You and I both know the difference between forgiveness and reconciliation. Forgiveness is a unilateral act that we must repeat, according to Jesus, “seventy times seven,” precisely because we have been forgiven of our sins by God in Christ on the cross, and precisely because it is a hallmark of following Jesus. We forgive whether or not the person who has offended us recognizes their offense, or repents, or expresses any remorse at all. We forgive because Jesus first forgave us.
Reconciliation, unlike forgiveness, is neither a unilateral act nor a one way street. 2 Corinthians 5:18 reminds us that the primary and central context for biblical reconciliation is God’s reconciliation of himself to humankind through the death of Jesus Christ and his blood shed for our sins. From this, all people may be at peace with God through Jesus Christ. It is this reconciliation that the Christian primarily offers. Whatever other ministries of reconciliation we may have to offer are always shaped in every way by this God-initiated, Christ-effected process of reconciliation.
I wish to commend the Rev. Patrick Ware’s new website, unifyanglicanism.org, and specifically the article he recently posted “What is Biblical Reconciliation?”
Patrick is the Rector of Winchester Anglican Church in Winchester VA, Anglican Diocese of the Mid-Atlantic and a graduate of our Clergy Leadership Training Institute. There’s a lot of great material on this website but two things in particular struck me in his article on Biblical reconciliation.
The first was the basic understanding of the context in which we must understand the definition and practice of Christian reconciliation within the church:
It’s vital to remember that as we examine this primary relational context where God defines and patterns reconciliation for mankind, repentance plays a vital role. Man is in the wrong and must admit it. Without this, there can be no reconciliation or renewal and restoration of relationship between God and mankind.
“No, I tell you; but unless you repent, you will all likewise perish.” Luke 13:3
This is no less true between spouses and people when they are at odds. When one person has hurt the other, in order for them to reconcile, the offending party must apologize, admit their guilt, and make amends.
We must also say that this is no less true within the Anglican Communion, where there are deep divisions over fundamental Christian doctrine, discipline and order within the church.
If there had been genuine repentance in the Anglican Communion, those who insisted unilaterally upon innovations in blessing same-sex unions and the consecration of non-celibate gays and lesbians as bishops would have stood down and ceased their actions in deference to biblical teaching and standards. They would have followed the guidelines suggested by Archbishops Gomez and Sinclair in To mend the Net which I have written about elsewhere. Perhaps this would have slowed the departure of hundreds of clergy and thousands of parishioners who felt in good conscience that they had no other way than to leave The Episcopal Church and Anglican Church of Canada in order to express their faithfulness to Christ, the Bible, and Anglican formularies.
Instead of repentance, there was defiance.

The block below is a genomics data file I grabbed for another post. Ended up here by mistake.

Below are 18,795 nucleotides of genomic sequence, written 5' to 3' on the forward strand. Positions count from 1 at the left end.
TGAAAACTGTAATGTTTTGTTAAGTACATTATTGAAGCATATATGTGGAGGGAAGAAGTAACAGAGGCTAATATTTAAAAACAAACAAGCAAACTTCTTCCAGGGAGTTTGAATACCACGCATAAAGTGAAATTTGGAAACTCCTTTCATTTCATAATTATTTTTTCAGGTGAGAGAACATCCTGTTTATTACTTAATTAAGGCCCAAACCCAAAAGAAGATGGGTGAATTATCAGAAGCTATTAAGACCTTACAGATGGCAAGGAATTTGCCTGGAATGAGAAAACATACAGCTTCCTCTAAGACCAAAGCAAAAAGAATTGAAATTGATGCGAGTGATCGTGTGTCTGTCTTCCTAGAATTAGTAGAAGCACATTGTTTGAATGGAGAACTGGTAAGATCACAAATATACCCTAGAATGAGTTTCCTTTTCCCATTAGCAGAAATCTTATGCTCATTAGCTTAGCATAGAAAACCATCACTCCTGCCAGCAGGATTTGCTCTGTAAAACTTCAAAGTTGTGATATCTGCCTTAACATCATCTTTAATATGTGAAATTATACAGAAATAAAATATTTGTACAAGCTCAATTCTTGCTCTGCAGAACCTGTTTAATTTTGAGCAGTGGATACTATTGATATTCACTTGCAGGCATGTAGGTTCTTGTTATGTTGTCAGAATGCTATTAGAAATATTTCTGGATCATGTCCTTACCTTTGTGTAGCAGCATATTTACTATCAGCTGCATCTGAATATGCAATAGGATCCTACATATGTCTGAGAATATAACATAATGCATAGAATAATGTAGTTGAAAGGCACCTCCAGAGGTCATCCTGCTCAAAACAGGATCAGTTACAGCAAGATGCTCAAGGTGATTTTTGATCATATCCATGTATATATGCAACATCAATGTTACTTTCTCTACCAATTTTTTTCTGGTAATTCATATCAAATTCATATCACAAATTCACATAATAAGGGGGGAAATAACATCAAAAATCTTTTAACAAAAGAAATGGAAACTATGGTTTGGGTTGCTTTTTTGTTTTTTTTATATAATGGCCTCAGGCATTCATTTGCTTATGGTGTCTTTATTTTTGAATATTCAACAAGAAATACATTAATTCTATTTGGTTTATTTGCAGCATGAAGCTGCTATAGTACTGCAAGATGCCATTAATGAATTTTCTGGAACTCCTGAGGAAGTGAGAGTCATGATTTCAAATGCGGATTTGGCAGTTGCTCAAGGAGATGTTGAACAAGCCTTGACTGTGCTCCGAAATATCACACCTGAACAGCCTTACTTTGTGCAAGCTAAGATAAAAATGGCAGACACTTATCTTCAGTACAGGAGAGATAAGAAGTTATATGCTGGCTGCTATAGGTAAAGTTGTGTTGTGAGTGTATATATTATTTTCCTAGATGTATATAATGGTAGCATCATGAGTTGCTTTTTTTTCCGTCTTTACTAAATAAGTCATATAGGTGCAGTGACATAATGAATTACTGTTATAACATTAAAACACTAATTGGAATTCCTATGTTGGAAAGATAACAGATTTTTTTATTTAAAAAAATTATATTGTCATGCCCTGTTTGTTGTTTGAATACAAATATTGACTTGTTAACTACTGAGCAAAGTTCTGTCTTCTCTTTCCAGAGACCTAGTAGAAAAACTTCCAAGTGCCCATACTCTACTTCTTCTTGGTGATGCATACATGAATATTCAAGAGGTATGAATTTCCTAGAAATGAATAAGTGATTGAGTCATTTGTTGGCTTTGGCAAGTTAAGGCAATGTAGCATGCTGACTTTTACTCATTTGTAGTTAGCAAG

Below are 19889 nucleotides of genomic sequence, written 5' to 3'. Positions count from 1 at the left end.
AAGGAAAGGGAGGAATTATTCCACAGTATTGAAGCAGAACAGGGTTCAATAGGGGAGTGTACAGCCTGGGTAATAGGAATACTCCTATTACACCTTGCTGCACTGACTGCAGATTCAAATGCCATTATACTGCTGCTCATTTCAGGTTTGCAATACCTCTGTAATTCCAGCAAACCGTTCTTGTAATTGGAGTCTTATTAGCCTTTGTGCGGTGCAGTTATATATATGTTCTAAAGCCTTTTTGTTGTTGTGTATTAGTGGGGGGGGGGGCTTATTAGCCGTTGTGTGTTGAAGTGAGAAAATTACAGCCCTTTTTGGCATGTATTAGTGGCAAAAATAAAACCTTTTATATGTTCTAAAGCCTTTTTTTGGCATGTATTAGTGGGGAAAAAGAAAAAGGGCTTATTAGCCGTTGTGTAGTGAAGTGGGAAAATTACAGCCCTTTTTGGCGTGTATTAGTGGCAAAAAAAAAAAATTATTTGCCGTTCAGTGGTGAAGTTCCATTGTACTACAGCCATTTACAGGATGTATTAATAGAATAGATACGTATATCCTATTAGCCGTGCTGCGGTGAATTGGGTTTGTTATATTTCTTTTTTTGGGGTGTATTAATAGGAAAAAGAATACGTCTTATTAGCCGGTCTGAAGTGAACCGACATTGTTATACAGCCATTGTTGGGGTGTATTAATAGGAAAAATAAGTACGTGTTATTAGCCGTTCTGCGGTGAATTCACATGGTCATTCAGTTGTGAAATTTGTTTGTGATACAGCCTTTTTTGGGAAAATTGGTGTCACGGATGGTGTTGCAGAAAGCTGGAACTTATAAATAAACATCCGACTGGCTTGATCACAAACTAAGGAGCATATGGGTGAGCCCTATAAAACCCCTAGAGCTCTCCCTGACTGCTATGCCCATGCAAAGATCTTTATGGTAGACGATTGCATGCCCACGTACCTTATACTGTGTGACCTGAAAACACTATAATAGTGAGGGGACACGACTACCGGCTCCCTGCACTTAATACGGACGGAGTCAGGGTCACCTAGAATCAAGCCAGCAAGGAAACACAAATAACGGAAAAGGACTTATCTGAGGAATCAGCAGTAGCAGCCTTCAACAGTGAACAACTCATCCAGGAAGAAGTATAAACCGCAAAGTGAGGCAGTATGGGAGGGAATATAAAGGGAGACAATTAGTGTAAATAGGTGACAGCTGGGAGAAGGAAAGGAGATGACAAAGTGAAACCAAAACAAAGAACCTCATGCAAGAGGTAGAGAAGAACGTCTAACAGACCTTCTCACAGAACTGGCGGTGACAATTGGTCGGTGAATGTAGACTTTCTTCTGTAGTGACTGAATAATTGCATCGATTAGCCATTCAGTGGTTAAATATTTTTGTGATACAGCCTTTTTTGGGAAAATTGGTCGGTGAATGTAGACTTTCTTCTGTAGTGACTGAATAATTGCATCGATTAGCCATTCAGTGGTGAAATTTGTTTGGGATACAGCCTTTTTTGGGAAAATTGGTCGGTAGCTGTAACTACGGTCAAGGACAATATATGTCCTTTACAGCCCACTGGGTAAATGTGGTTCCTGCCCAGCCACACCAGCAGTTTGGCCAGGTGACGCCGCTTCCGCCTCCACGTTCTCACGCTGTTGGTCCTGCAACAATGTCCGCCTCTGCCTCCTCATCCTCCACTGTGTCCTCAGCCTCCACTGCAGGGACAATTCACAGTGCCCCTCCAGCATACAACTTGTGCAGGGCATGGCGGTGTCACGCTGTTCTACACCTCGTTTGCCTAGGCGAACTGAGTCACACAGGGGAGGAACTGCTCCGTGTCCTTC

Patrick goes on to quote from Pastor Steve Cornell writing in TheGospelCoalition.org on “How to move from forgiveness to reconciliation”
There are seven signs that indicate the offender is genuinely repentant:
- Accepts full responsibility for his or her actions. (Instead of: “Since you think I’ve done something wrong . . . ” or “If have done anything to offend you . . .”)
- Welcomes accountability from others.
- Does not continue in the hurtful behavior or anything associated with it.
- Does not have a defensive attitude about being in the wrong.
- Does not dismiss or downplay the hurtful behavior.
- Does not resent doubts about their sincerity or the need to demonstrate sincerity-especially in cases involving repeated offenses.
- Makes restitution where necessary.
We do not have biblical reconciliation in the Anglican Communion today. From the See of Canterbury and the Anglican Communion Office we have “facilitated conversations.” We have “continuing Indaba.” We have peace-making- really peace-keeping if truth be told-with many crying “peace, peace” where there is no peace. But there is no repentance. Lambeth Resolution 1.10 (1998) continues to be violated in regards to the prohibition against the blessing of same-sex unions and the consecration of non-celibate homosexuals as bishops. As others have noted from the Pastoral Statement of the Bishops of the Church of England to The Pilling Report, pastoral blessings of same sex unions are now permitted in the mother church. We do not have accountability- welcomed or otherwise. Even the Archbishop of Canterbury admitted in his sermon in Nairobi on the eve of GAFCON 2013 that the Anglican Instruments of Unity have failed. The hurtful behavior not only continues but is accelerating.
We are far from any place of reconciliation within the Anglican Communion. For that we need genuine, Biblical reconciliation. To move from forgiveness to such reconciliation we need genuine repentance that “will not continue in the hurtful behavior or anything associated with it.” For as John Stott observed in Confess Your Sins, “If we can restore to full and intimate fellowship with ourselves a sinning and unrepentant brother, we reveal not the depth of our love, but its shallowness, for we are doing what is not for his highest good. Forgiveness which by-passes the need for repentance issues not from love but from sentimentality.”
God save us from shallow and sentimental substitutes for genuine reconciliation, rooted in the Cross of Jesus Christ.
The Rev. Canon Phil Ashey is CEO of the American Anglican Council.